The funny thing is, I know that's a fucking lot of shit. They were good people. They are good people. At least as far as I am concerned. It's my mind that's causing the harm. Not me. My mind. Making its own decisions.

"You're getting worse, Alan," Lucille said to me, very quietly.

"No shit, Alan," Gavin agreed. "You're gonna lose your job if you do this in front of Bralen."

No shit, Gavin, I said to myself without saying a word. But my job was already fucked and I knew it and those gawking faces knew that I knew it. Everyone knew it. Things were getting worse and there apparently was not a thing in the world that I could do to stop it. The only fucking secret here was what the hell was happening to me.

"Joe Bralen's not a bad man but he won't have this, Alan," Lucille said.

No shit, Lucille. No shit.

Back at my desk, I spent the rest of the work day pondering. My job can be replaced. They can replace me, and I can replace the job. But what I can't replace is my sense of self. What the hell is happening to me? I could remember, if vaguely, curling up right in the middle of the goddamned hall. With who knows how many people watching. Curling up into a ball and going to sleep. To nightmare.

Something inside my head is breaking. I'm so lonely I can't take it anymore. When I was younger I could stand being disembodied and I could withstand the trauma of perhaps even hallucinating a little. Back then I could actually skip my medication and I'd feel sick a lot, smash neighborhood items like car windows and mailboxes, and then I would feel a little better. But I no longer have these things. I just have my apartment, and this job. These people.

I'll lose my job and even if I can get another one the very next day, so what? What's that going to do for me? I'm so lonely I can't take it. And my head is on strike; it's defecting. It doesn't want to be sunk with the ship of my body. Smart brain, stupid me.

When I leave work I exit through the back hall and press my fingers into the buttons on the confection machine. Candy bar, chocolate muffin, potato chips, candy bar, spiced almonds, barbecued almonds, barbecued peanuts, more chocolate, a ham salad sandwich. It's like a maze. A rat maze.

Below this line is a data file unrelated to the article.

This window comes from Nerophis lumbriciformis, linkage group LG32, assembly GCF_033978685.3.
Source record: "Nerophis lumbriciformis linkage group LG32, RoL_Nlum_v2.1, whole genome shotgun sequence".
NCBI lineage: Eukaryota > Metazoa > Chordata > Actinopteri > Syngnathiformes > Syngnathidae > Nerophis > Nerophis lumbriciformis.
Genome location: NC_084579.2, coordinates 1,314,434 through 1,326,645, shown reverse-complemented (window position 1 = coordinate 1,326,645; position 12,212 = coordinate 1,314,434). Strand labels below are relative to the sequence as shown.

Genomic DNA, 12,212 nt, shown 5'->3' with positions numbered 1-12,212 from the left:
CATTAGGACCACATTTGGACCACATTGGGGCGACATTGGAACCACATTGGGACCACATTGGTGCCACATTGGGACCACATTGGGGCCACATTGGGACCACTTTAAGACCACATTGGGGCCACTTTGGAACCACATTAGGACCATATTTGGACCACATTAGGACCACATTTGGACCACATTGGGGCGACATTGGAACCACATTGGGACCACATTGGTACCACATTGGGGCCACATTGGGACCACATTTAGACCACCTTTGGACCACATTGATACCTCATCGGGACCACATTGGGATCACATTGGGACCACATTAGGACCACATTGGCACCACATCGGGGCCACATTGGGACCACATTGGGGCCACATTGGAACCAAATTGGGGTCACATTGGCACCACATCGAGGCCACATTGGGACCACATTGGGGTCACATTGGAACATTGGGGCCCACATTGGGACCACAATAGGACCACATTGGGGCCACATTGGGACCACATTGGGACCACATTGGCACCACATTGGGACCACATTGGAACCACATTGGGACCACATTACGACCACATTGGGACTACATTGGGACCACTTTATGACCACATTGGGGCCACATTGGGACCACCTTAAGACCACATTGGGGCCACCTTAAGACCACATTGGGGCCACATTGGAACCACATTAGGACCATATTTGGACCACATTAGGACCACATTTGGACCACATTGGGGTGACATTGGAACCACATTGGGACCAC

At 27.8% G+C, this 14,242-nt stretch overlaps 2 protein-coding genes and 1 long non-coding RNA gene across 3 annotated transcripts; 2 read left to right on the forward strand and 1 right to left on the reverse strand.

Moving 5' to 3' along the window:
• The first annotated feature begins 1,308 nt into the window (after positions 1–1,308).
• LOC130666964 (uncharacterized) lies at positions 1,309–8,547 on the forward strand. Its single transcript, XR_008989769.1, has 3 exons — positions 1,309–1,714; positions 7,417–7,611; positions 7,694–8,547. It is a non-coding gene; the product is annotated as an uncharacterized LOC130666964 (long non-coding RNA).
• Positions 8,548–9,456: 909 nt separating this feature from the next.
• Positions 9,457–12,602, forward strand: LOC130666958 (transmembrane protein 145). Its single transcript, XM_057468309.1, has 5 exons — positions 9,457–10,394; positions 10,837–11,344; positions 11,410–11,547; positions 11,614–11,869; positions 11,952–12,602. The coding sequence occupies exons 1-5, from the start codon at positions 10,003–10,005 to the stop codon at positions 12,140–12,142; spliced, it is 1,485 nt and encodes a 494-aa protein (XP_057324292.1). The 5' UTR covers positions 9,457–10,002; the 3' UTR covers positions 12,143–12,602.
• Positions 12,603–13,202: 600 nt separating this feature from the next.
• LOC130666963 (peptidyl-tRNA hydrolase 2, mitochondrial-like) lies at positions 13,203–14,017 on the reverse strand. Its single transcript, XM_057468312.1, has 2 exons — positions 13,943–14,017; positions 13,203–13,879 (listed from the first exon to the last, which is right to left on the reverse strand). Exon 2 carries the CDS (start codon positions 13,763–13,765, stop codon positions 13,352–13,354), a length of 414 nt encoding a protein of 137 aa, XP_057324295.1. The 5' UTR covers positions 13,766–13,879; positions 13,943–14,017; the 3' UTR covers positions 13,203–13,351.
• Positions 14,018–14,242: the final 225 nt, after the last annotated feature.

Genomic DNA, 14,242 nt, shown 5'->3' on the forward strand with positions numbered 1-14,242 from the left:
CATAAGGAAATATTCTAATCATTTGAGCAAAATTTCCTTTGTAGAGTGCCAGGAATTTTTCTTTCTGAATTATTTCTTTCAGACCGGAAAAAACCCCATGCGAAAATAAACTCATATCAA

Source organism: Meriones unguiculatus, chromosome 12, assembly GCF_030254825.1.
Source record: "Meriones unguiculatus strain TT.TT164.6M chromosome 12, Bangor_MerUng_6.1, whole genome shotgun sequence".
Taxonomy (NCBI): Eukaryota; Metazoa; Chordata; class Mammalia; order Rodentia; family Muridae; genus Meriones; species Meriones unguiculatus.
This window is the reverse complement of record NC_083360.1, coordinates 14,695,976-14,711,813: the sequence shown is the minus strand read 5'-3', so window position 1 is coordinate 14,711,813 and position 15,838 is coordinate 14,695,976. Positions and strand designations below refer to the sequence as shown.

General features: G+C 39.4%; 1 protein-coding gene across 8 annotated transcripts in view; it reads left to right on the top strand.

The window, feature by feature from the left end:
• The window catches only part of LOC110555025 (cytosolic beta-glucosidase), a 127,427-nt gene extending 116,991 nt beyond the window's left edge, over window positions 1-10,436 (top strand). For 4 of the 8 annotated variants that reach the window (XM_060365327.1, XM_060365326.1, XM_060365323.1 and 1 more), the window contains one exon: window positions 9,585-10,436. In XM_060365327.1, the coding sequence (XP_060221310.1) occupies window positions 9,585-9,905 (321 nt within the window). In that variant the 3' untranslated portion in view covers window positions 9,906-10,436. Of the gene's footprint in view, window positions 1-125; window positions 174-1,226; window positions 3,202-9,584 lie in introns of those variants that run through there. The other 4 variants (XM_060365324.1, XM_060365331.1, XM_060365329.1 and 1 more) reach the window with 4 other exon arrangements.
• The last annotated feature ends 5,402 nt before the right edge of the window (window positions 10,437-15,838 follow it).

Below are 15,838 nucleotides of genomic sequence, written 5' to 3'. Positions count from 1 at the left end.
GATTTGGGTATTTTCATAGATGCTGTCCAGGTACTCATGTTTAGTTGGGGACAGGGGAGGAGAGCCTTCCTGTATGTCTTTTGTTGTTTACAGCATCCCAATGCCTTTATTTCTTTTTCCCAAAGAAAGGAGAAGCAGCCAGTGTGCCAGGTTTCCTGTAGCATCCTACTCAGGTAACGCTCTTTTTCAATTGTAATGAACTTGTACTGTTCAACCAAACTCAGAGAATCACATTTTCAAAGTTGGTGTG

I'm not meant to get out, perhaps. Lucille would be gone by now so I can't count on her. Gavin's a good guy but he wouldn't be seen helping me home if a vice presidency in the company were pitched to him for it. Things just got very dangerous. More so because I need this job to keep me regular. I need normalcy, steady hours and steady people. Without Lucille or Gavin or Kilby or Cane or even stout, bitchy Joe Bralen, I might go over the end worse.

My mind is fracturing. Nobody knows the extent of what being lonely can do, not even those who are being done to. It's a mystery door, and you only get to see the prize when you have to. When I have to claim the prize there will not be a room behind me anymore. Didn't I see this happening when I couldn't fucking figure out what I was doing this morning, patting the other end of the mattress like I was looking for someone's leg to hold onto, or an arm or a shoulder? My empty bed is stretching out, growing the way deserts do, only faster, and more visible to the naked eye.

Gavin and Lucille have probably talked about this to the others by now. It's not their fault, it's mine. I'm all alone, you know? Just going out of my mind. I bet it doesn't hurt so badly when you can't see it happening. Or maybe it does. I don't even know how to get home right now, let alone perfect a synopsis for this terrible equation. I can actually feel my body writhing along the floor like an earthworm. It doesn't matter that I'm physically leaning against the soda machine, still as a rooted tree. It doesn't matter because I can feel myself burrowing into the floor because some kind of picture is developing in my head that's pretty far fetched from what's legitimately going on.

It would not surprise me if I don't make it home tonight alive.